Article

Sleep in the Neonatal Intensive Care Unit

Neonatal Intensive Care Unit, Department of Paediatrics, University Hospital, Sherbrooke, Québec, Canada.
The Journal of perinatal & neonatal nursing (Impact Factor: 1.1). 04/2007; 21(2):140-8; quiz 149-50. DOI: 10.1097/01.JPN.0000270631.96864.d3
Source: PubMed

ABSTRACT

Recent experimental data suggest a strong role for sleep in brain development. As sleep is the predominant behavioral state in the term and especially the preterm newborn, these data underline the importance of respecting sleep duration and organization within the different sleep states. Polysomnography is the preferred technique used for identification of sleep state; however, behavioral observations-under the condition that the observer is well trained-may prove as efficient. Newborns hospitalized in the neonatal intensive care unit are exposed to many stimuli and care activities that disrupt their sleep organization and may have irreversible effects on their brain development. In order to improve the long-term neurobehavioral outcome of these high-risk subjects, a consistent care approach is proposed. Application of the Neonatal Individualized Developmental Care and Assessment Program decreases environmental stressful events and promotes harmonious well-being behaviors, based on an individual approach. This strategy has encouraging results, showing an increase in sleep duration under Neonatal Individualized Developmental Care and Assessment Program conditions, but further studies are needed to assess its long-term neurobehavioral impact.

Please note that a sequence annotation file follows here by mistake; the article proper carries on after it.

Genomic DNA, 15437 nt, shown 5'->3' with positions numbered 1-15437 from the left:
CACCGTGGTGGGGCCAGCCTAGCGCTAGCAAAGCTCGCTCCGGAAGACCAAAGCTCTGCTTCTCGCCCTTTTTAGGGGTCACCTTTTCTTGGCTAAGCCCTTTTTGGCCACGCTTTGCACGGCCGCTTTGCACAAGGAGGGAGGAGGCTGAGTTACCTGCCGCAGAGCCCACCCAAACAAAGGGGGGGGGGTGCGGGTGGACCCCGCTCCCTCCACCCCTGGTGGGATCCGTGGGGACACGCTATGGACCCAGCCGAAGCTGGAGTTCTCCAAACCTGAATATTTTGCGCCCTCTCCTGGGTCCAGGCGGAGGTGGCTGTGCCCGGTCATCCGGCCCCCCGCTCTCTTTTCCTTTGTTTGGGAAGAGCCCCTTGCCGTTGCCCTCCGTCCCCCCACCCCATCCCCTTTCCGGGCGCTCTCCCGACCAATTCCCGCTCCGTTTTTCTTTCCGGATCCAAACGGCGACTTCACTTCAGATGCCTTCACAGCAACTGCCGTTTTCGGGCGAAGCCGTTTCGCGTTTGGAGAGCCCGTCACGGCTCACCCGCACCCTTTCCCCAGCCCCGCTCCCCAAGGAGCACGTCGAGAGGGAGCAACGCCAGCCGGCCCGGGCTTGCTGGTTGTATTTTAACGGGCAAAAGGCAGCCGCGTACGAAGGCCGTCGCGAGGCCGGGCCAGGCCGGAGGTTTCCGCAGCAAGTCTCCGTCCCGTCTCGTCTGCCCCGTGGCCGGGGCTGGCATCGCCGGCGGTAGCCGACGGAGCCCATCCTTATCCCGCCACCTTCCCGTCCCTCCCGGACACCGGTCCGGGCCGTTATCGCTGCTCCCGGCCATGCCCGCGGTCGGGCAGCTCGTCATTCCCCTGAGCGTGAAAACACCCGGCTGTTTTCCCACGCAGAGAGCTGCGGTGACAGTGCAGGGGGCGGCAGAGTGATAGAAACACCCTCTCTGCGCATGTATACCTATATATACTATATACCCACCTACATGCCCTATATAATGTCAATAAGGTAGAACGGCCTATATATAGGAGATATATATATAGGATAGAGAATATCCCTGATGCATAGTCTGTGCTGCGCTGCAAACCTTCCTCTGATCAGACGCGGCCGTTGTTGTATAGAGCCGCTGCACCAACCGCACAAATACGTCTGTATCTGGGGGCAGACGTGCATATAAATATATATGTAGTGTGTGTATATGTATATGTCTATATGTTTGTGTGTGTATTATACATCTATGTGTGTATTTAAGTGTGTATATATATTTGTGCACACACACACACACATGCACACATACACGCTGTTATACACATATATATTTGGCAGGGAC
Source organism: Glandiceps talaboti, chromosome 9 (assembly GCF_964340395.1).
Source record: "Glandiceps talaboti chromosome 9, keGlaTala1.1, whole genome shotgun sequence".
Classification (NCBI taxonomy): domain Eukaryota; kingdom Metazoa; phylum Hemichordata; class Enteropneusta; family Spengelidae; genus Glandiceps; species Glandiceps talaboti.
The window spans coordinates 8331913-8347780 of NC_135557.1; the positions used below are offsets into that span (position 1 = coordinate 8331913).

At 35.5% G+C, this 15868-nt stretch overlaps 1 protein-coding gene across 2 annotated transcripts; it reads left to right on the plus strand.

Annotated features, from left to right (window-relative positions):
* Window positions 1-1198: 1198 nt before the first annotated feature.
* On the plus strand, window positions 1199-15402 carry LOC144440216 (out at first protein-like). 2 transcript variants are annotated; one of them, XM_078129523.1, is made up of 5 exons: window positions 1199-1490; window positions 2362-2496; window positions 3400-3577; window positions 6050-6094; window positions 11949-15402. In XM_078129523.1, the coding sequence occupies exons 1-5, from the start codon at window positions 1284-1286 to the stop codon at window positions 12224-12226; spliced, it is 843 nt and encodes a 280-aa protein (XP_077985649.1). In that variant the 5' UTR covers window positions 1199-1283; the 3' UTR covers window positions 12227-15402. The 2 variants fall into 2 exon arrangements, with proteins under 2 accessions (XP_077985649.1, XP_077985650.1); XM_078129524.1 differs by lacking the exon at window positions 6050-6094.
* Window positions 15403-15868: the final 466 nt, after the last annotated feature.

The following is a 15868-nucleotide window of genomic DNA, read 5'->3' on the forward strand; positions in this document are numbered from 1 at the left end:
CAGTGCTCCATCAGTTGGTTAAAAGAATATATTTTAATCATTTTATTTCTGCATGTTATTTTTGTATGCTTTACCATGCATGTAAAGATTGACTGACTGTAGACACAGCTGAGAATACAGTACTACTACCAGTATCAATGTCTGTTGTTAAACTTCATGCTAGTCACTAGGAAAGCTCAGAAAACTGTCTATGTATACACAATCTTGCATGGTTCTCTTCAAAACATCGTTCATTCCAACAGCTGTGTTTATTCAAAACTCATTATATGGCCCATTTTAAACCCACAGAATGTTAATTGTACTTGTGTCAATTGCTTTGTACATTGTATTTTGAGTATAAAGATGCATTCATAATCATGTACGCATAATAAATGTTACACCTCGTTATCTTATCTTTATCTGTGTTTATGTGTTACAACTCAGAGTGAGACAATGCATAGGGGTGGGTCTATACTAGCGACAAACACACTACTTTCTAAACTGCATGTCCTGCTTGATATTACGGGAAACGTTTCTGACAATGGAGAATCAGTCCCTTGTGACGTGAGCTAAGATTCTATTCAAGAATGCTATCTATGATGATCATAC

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    • "Sleep is considered a crucial action of neonatal period similar to breathing and nutrition. Improvement of the physical growth of neonates depends on sleep (Bertelle et al., 2007). Today, the rate of neonates referred to the NICU and demand intense cares due to prematurity or physical problems is increasing. "